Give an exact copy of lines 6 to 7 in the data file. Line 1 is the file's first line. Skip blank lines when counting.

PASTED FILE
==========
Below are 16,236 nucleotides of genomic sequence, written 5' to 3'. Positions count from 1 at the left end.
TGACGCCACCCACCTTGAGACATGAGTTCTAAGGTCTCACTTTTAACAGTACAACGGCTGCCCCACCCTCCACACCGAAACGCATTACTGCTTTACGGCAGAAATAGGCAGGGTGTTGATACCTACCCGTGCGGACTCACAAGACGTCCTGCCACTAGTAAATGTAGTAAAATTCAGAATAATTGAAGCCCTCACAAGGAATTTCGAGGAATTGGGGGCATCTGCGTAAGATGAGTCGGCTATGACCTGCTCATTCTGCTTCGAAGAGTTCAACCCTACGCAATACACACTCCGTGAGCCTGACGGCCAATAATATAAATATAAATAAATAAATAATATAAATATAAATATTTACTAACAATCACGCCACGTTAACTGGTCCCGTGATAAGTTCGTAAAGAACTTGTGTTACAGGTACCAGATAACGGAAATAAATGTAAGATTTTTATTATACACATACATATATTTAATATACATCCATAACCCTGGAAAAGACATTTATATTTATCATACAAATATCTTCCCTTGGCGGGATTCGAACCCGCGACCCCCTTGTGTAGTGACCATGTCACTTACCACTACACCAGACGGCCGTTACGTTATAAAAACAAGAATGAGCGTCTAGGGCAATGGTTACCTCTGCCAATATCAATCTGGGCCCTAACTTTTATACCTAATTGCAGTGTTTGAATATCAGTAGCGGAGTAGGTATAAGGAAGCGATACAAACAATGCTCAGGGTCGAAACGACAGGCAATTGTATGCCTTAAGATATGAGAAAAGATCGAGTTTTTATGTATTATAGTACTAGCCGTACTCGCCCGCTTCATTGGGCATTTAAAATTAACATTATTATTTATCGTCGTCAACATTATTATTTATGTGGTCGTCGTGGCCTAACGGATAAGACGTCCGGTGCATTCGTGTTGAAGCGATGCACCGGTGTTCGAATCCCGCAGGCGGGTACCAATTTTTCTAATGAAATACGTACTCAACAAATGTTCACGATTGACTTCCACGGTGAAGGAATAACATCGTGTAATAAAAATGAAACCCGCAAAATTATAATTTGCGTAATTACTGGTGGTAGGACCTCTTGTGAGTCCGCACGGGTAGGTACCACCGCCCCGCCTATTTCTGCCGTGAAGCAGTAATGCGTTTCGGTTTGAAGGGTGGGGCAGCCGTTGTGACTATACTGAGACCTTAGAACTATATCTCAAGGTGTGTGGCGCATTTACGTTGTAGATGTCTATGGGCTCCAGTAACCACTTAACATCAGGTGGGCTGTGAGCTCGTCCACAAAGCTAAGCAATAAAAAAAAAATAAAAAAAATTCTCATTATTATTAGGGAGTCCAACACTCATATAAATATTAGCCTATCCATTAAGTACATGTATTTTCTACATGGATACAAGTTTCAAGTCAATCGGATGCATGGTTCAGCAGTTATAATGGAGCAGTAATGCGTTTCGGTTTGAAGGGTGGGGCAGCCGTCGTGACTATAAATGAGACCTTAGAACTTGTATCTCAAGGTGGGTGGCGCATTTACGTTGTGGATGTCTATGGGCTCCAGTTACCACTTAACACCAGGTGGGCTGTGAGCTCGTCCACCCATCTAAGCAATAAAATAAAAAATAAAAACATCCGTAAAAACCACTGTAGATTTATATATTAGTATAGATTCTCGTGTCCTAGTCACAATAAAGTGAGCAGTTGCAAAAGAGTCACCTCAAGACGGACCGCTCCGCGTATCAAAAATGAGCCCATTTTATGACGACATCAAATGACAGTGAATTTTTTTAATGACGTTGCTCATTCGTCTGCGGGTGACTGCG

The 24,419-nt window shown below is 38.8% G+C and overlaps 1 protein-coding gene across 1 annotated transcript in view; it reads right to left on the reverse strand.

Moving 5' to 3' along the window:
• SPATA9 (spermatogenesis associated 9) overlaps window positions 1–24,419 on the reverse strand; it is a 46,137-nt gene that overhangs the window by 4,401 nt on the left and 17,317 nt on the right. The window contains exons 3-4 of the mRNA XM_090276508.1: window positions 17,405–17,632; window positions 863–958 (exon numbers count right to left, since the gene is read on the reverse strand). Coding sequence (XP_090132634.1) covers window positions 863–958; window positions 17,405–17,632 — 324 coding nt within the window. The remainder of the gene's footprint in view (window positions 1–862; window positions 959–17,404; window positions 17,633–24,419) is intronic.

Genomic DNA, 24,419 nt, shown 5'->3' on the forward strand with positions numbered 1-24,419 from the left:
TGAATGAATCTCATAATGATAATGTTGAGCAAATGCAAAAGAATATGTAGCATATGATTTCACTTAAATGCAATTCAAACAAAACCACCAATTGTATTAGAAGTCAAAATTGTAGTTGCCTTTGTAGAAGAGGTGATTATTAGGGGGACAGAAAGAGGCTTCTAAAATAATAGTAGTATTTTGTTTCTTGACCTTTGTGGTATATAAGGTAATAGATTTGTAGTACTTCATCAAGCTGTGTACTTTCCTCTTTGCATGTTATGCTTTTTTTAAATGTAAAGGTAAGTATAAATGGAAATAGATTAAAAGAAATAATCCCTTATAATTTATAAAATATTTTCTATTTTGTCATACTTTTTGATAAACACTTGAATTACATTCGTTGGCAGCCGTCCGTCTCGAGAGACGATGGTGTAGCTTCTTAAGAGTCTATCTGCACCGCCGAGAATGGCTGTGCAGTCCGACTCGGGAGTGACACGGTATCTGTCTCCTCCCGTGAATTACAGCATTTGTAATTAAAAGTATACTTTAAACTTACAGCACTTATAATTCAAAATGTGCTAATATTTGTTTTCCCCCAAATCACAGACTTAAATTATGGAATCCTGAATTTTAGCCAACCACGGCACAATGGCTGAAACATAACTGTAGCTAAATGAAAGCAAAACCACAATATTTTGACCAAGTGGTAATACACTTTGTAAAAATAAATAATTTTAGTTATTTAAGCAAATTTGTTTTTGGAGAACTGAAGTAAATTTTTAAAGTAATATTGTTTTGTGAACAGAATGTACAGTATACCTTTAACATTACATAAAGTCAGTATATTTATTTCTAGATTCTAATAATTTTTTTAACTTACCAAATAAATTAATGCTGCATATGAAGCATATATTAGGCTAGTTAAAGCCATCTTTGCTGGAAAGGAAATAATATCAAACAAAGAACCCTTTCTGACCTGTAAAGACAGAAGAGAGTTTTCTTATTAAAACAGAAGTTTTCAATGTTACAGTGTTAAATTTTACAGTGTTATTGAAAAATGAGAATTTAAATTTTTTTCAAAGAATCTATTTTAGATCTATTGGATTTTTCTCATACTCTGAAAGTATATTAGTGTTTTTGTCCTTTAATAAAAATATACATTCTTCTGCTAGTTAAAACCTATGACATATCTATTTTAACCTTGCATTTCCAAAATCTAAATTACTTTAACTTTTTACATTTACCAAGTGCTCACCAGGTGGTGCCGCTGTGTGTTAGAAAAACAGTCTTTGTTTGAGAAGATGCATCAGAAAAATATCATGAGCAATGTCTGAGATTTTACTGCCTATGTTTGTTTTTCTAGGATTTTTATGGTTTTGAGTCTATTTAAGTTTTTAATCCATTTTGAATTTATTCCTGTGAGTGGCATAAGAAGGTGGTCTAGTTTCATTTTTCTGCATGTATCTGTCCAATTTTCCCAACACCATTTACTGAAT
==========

Genomic DNA, 24,419 nt, shown 5'->3' on the forward strand with positions numbered 1-24,419 from the left:
TGAATGAATCTCATAATGATAATGTTGAGCAAATGCAAAAGAATATGTAGCATATGATTTCACTTAAATGCAATTCAAACAAAACCACCAATTGTATTAGAAGTCAAAATTGTAGTTGCCTTTGTAGAAGAGGTGATTATTAGGGGGACAGAAAGAGGCTTCTAAAATAATAGTAGTATTTTGTTTCTTGACCTTTGTGGTATATAAGGTAATAGATTTGTAGTACTTCATCAAGCTGTGTACTTTCCTCTTTGCATGTTATGCTTTTTTTAAATGTAAAGGTAAGTATAAATGGAAATAGATTAAAAGAAATAATCCCTTATAATTTATAAAATATTTTCTATTTTGTCATACTTTTTGATAAACACTTGAATTACATTCGTTGGCAGCCGTCCGTCTCGAGAGACGATGGTGTAGCTTCTTAAGAGTCTATCTGCACCGCCGAGAATGGCTGTGCAGTCCGACTCGGGAGTGACACGGTATCTGTCTCCTCCCGTGAATTACAGCATTTGTAATTAAAAGTATACTTTAAACTTACAGCACTTATAATTCAAAATGTGCTAATATTTGTTTTCCCCCAAATCACAGACTTAAATTATGGAATCCTGAATTTTAGCCAACCACGGCACAATGGCTGAAACATAACTGTAGCTAAATGAAAGCAAAACCACAATATTTTGACCAAGTGGTAATACACTTTGTAAAAATAAATAATTTTAGTTATTTAAGCAAATTTGTTTTTGGAGAACTGAAGTAAATTTTTAAAGTAATATTGTTTTGTGAACAGAATGTACAGTATACCTTTAACATTACATAAAGTCAGTATATTTATTTCTAGATTCTAATAATTTTTTTAACTTACCAAATAAATTAATGCTGCATATGAAGCATATATTAGGCTAGTTAAAGCCATCTTTGCTGGAAAGGAAATAATATCAAACAAAGAACCCTTTCTGACCTGTAAAGACAGAAGAGAGTTTTCTTATTAAAACAGAAGTTTTCAATGTTACAGTGTTAAATTTTACAGTGTTATTGAAAAATGAGAATTTAAATTTTTTTCAAAGAATCTATTTTAGATCTATTGGATTTTTCTCATACTCTGAAAGTATATTAGTGTTTTTGTCCTTTAATAAAAATATACATTCTTCTGCTAGTTAAAACCTATGACATATCTATTTTAACCTTGCATTTCCAAAATCTAAATTACTTTAACTTTTTACATTTACCAAGTGCTCACCAGGTGGTGCCGCTGTGTGTTAGAAAAACAGTCTTTGTTTGAGAAGATGCATCAGAAAAATATCATGAGCAATGTCTGAGATTTTACTGCCTATGTTTGTTTTTCTAGGATTTTTATGGTTTTGAGTCTATTTAAGTTTTTAATCCATTTTGAATTTATTCCTGTGAGTGGCATAAGAAGGTGGTCTAGTTTCATTTTTCTGCATGTATCTGTCCAATTTTCCCAACACCATTTACTGAAT